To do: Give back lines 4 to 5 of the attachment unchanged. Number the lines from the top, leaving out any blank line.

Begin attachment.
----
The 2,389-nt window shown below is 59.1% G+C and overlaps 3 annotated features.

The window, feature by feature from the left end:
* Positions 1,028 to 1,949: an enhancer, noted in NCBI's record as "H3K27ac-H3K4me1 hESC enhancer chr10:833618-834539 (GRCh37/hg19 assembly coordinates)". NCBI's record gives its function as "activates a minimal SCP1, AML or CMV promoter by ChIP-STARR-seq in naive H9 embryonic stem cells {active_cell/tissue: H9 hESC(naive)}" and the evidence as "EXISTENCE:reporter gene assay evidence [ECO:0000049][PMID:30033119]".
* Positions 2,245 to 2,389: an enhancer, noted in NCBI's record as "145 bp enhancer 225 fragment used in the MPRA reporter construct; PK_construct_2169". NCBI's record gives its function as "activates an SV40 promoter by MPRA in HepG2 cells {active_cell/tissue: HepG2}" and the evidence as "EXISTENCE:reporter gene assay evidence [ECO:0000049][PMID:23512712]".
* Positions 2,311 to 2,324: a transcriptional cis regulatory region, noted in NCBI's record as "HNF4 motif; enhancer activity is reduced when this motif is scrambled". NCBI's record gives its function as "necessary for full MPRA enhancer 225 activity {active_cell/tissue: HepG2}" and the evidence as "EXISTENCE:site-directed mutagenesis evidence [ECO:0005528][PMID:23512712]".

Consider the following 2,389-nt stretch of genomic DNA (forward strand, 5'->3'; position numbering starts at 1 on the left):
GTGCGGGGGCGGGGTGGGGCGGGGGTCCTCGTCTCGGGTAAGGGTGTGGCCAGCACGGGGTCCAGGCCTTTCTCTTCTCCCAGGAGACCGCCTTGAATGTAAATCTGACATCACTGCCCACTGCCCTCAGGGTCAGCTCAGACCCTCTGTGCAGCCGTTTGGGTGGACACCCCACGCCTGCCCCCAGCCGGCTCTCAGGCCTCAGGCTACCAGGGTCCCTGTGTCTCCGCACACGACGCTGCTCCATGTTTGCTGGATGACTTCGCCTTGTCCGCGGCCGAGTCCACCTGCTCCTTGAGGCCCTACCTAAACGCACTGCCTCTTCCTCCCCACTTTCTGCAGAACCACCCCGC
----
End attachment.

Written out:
* Positions 2,245 to 2,389: an enhancer, noted in NCBI's record as "145 bp enhancer 225 fragment used in the MPRA reporter construct; PK_construct_2169". NCBI's record gives its function as "activates an SV40 promoter by MPRA in HepG2 cells {active_cell/tissue: HepG2}" and the evidence as "EXISTENCE:reporter gene assay evidence [ECO:0000049][PMID:23512712]".
* Positions 2,311 to 2,324: a transcriptional cis regulatory region, noted in NCBI's record as "HNF4 motif; enhancer activity is reduced when this motif is scrambled". NCBI's record gives its function as "necessary for full MPRA enhancer 225 activity {active_cell/tissue: HepG2}" and the evidence as "EXISTENCE:site-directed mutagenesis evidence [ECO:0005528][PMID:23512712]".